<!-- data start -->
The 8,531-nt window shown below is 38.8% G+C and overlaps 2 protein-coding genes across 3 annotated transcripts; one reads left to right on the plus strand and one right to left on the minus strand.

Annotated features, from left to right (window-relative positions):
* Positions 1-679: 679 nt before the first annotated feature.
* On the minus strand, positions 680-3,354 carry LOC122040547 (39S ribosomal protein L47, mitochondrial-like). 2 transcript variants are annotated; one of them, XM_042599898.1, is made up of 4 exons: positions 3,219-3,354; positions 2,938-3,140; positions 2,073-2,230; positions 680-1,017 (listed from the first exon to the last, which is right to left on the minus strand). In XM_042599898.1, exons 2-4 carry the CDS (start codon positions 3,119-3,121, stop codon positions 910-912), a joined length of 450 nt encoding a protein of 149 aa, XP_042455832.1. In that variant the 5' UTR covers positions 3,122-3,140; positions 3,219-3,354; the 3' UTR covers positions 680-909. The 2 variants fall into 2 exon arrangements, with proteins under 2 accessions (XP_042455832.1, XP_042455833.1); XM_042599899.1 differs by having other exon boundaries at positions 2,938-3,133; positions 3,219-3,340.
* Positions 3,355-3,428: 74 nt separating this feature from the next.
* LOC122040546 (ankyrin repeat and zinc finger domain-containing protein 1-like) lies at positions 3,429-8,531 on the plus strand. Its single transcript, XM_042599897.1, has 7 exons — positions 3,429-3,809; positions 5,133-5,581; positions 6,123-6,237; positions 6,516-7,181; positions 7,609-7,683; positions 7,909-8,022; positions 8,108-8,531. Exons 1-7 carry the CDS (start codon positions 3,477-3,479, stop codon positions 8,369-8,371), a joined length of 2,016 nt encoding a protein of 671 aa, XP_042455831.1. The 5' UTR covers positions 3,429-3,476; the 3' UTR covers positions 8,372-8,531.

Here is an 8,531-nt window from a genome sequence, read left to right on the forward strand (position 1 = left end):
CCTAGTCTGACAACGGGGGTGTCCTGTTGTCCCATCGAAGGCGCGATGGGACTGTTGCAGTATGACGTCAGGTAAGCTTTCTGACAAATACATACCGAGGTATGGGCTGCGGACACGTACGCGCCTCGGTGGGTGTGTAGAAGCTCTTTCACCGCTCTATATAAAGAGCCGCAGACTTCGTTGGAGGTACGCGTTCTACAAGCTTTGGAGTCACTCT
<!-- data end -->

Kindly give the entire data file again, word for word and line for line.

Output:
The 8,531-nt window shown below is 38.8% G+C and overlaps 2 protein-coding genes across 3 annotated transcripts; one reads left to right on the plus strand and one right to left on the minus strand.

Annotated features, from left to right (window-relative positions):
* Positions 1-679: 679 nt before the first annotated feature.
* On the minus strand, positions 680-3,354 carry LOC122040547 (39S ribosomal protein L47, mitochondrial-like). 2 transcript variants are annotated; one of them, XM_042599898.1, is made up of 4 exons: positions 3,219-3,354; positions 2,938-3,140; positions 2,073-2,230; positions 680-1,017 (listed from the first exon to the last, which is right to left on the minus strand). In XM_042599898.1, exons 2-4 carry the CDS (start codon positions 3,119-3,121, stop codon positions 910-912), a joined length of 450 nt encoding a protein of 149 aa, XP_042455832.1. In that variant the 5' UTR covers positions 3,122-3,140; positions 3,219-3,354; the 3' UTR covers positions 680-909. The 2 variants fall into 2 exon arrangements, with proteins under 2 accessions (XP_042455832.1, XP_042455833.1); XM_042599899.1 differs by having other exon boundaries at positions 2,938-3,133; positions 3,219-3,340.
* Positions 3,355-3,428: 74 nt separating this feature from the next.
* LOC122040546 (ankyrin repeat and zinc finger domain-containing protein 1-like) lies at positions 3,429-8,531 on the plus strand. Its single transcript, XM_042599897.1, has 7 exons — positions 3,429-3,809; positions 5,133-5,581; positions 6,123-6,237; positions 6,516-7,181; positions 7,609-7,683; positions 7,909-8,022; positions 8,108-8,531. Exons 1-7 carry the CDS (start codon positions 3,477-3,479, stop codon positions 8,369-8,371), a joined length of 2,016 nt encoding a protein of 671 aa, XP_042455831.1. The 5' UTR covers positions 3,429-3,476; the 3' UTR covers positions 8,372-8,531.

Here is an 8,531-nt window from a genome sequence, read left to right on the forward strand (position 1 = left end):
CCTAGTCTGACAACGGGGGTGTCCTGTTGTCCCATCGAAGGCGCGATGGGACTGTTGCAGTATGACGTCAGGTAAGCTTTCTGACAAATACATACCGAGGTATGGGCTGCGGACACGTACGCGCCTCGGTGGGTGTGTAGAAGCTCTTTCACCGCTCTATATAAAGAGCCGCAGACTTCGTTGGAGGTACGCGTTCTACAAGCTTTGGAGTCACTCT